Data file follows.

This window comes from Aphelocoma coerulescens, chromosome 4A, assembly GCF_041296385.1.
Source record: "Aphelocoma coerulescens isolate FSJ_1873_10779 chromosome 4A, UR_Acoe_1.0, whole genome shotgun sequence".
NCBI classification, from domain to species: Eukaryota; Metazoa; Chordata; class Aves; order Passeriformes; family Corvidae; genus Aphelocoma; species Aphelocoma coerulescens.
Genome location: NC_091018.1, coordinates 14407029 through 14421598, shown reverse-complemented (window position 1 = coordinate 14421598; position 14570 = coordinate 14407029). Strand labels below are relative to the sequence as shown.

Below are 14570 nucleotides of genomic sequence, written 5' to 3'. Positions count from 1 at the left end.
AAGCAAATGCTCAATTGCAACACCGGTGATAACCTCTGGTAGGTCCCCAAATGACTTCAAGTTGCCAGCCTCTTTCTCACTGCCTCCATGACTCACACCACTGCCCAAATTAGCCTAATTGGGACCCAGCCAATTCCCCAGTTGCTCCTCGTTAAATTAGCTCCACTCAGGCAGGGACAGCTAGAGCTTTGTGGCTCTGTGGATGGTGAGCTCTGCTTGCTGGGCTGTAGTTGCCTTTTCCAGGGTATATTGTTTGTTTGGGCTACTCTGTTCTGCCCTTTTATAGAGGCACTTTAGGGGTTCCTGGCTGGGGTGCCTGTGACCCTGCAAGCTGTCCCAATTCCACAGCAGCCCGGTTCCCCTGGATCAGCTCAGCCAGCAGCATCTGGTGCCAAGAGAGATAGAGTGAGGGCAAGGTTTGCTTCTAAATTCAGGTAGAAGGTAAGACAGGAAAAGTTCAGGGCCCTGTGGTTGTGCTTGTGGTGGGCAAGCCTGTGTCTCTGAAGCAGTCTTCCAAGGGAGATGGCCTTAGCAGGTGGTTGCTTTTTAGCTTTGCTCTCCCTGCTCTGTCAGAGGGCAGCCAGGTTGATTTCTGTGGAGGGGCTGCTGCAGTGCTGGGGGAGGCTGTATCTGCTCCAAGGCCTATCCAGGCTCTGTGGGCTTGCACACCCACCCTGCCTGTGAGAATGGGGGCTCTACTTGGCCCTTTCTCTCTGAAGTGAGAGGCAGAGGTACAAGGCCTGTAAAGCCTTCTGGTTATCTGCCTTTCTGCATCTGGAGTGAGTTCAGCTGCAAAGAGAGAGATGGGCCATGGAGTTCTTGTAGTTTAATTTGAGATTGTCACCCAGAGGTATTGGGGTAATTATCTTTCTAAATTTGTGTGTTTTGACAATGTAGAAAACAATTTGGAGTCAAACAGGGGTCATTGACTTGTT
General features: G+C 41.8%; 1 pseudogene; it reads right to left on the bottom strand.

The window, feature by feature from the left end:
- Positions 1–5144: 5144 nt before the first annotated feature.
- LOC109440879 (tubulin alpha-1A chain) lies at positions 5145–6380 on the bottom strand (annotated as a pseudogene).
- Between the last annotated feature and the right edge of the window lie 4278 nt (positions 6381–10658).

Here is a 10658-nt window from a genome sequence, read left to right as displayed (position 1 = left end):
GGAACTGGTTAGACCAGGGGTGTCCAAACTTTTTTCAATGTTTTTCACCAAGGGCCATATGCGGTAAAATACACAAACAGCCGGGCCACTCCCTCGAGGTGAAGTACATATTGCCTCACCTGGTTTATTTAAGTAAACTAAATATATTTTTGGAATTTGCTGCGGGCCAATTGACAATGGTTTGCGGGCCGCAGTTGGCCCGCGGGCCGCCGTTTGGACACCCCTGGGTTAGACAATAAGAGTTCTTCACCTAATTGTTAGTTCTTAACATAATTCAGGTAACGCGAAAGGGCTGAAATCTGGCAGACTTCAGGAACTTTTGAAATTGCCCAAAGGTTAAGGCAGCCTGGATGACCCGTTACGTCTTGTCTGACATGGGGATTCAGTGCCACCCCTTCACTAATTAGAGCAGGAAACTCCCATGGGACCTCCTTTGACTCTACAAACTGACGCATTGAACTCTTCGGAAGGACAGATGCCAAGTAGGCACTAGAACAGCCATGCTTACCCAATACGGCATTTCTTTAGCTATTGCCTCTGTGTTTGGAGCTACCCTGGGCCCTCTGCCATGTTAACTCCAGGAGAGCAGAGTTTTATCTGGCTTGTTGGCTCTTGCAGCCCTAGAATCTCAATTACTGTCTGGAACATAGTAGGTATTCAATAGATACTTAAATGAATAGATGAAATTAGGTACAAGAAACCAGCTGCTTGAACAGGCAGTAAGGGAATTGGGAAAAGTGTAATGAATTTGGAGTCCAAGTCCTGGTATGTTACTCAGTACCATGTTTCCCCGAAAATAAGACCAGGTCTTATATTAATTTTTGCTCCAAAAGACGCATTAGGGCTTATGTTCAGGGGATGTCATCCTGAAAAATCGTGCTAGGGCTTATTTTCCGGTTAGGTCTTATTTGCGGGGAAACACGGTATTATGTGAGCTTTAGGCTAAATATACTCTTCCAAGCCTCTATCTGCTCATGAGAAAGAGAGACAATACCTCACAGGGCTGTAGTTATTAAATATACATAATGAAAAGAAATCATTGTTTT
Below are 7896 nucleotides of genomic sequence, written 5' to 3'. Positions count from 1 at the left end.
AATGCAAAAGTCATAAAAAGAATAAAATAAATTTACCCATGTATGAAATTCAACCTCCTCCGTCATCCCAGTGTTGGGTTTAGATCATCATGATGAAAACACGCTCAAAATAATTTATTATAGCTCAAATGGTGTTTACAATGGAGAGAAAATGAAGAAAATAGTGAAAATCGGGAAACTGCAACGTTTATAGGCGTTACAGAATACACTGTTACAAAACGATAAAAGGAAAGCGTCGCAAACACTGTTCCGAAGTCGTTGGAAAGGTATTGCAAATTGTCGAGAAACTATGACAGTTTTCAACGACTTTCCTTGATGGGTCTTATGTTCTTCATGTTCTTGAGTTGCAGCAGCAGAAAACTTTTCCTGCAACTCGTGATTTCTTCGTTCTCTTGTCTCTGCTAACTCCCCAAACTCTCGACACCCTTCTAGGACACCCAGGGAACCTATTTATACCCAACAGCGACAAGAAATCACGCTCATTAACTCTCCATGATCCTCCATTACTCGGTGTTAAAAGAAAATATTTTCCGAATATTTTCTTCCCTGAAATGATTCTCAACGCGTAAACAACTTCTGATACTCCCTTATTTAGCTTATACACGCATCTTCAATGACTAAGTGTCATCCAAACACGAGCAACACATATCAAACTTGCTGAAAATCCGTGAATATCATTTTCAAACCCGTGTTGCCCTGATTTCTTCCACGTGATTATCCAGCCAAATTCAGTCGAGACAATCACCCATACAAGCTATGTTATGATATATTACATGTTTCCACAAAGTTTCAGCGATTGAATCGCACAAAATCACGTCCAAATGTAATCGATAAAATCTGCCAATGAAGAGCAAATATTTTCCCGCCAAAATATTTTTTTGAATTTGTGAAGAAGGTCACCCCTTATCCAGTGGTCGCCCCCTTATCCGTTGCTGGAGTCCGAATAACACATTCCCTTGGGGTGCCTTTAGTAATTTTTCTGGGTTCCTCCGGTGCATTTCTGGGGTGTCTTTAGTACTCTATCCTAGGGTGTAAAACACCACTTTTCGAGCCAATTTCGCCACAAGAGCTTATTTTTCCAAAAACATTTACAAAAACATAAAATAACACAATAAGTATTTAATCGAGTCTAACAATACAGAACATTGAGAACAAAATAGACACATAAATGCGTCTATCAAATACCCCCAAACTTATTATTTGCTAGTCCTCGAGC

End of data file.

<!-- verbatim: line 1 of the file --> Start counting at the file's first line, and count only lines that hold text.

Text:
This window comes from Aphelocoma coerulescens, chromosome 4A, assembly GCF_041296385.1.